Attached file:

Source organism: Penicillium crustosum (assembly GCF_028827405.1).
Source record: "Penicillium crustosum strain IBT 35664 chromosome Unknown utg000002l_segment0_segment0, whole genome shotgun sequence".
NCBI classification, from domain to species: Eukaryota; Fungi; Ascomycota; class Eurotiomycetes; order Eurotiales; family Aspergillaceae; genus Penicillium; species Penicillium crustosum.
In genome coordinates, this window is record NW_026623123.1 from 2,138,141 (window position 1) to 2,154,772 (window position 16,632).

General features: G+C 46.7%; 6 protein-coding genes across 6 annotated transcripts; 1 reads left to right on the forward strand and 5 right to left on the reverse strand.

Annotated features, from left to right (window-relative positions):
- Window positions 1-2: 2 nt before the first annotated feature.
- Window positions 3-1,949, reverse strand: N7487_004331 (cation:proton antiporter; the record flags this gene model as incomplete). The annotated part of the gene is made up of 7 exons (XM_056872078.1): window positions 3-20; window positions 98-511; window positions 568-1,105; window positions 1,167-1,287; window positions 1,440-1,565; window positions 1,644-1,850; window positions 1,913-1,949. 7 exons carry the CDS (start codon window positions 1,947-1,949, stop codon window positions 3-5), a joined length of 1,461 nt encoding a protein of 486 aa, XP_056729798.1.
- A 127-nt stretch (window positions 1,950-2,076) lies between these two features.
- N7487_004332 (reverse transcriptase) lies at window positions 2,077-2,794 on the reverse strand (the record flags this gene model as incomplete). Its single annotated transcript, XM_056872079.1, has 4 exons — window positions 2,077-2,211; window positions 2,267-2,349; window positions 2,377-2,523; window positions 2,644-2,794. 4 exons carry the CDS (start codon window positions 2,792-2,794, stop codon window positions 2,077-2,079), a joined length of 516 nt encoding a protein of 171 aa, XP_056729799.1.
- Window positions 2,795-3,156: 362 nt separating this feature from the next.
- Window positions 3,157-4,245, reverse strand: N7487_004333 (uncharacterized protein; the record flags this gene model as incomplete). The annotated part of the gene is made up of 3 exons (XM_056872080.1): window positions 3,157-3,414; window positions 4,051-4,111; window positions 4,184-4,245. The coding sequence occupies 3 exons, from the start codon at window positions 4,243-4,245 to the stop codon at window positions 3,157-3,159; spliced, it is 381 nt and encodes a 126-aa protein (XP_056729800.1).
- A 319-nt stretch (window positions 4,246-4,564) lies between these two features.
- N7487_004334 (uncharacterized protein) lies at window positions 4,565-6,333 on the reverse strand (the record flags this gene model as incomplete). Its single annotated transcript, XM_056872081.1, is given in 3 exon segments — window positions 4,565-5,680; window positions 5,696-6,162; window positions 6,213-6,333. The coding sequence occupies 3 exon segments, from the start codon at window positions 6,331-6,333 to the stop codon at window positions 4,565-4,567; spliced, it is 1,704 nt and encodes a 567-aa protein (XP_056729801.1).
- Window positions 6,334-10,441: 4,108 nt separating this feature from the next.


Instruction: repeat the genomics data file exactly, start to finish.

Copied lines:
Source organism: Penicillium crustosum (assembly GCF_028827405.1).
Source record: "Penicillium crustosum strain IBT 35664 chromosome Unknown utg000002l_segment0_segment0, whole genome shotgun sequence".
NCBI classification, from domain to species: Eukaryota; Fungi; Ascomycota; class Eurotiomycetes; order Eurotiales; family Aspergillaceae; genus Penicillium; species Penicillium crustosum.
In genome coordinates, this window is record NW_026623123.1 from 2,138,141 (window position 1) to 2,154,772 (window position 16,632).

General features: G+C 46.7%; 6 protein-coding genes across 6 annotated transcripts; 1 reads left to right on the forward strand and 5 right to left on the reverse strand.

Annotated features, from left to right (window-relative positions):
- Window positions 1-2: 2 nt before the first annotated feature.
- Window positions 3-1,949, reverse strand: N7487_004331 (cation:proton antiporter; the record flags this gene model as incomplete). The annotated part of the gene is made up of 7 exons (XM_056872078.1): window positions 3-20; window positions 98-511; window positions 568-1,105; window positions 1,167-1,287; window positions 1,440-1,565; window positions 1,644-1,850; window positions 1,913-1,949. 7 exons carry the CDS (start codon window positions 1,947-1,949, stop codon window positions 3-5), a joined length of 1,461 nt encoding a protein of 486 aa, XP_056729798.1.
- A 127-nt stretch (window positions 1,950-2,076) lies between these two features.
- N7487_004332 (reverse transcriptase) lies at window positions 2,077-2,794 on the reverse strand (the record flags this gene model as incomplete). Its single annotated transcript, XM_056872079.1, has 4 exons — window positions 2,077-2,211; window positions 2,267-2,349; window positions 2,377-2,523; window positions 2,644-2,794. 4 exons carry the CDS (start codon window positions 2,792-2,794, stop codon window positions 2,077-2,079), a joined length of 516 nt encoding a protein of 171 aa, XP_056729799.1.
- Window positions 2,795-3,156: 362 nt separating this feature from the next.
- Window positions 3,157-4,245, reverse strand: N7487_004333 (uncharacterized protein; the record flags this gene model as incomplete). The annotated part of the gene is made up of 3 exons (XM_056872080.1): window positions 3,157-3,414; window positions 4,051-4,111; window positions 4,184-4,245. The coding sequence occupies 3 exons, from the start codon at window positions 4,243-4,245 to the stop codon at window positions 3,157-3,159; spliced, it is 381 nt and encodes a 126-aa protein (XP_056729800.1).
- A 319-nt stretch (window positions 4,246-4,564) lies between these two features.
- N7487_004334 (uncharacterized protein) lies at window positions 4,565-6,333 on the reverse strand (the record flags this gene model as incomplete). Its single annotated transcript, XM_056872081.1, is given in 3 exon segments — window positions 4,565-5,680; window positions 5,696-6,162; window positions 6,213-6,333. The coding sequence occupies 3 exon segments, from the start codon at window positions 6,331-6,333 to the stop codon at window positions 4,565-4,567; spliced, it is 1,704 nt and encodes a 567-aa protein (XP_056729801.1).
- Window positions 6,334-10,441: 4,108 nt separating this feature from the next.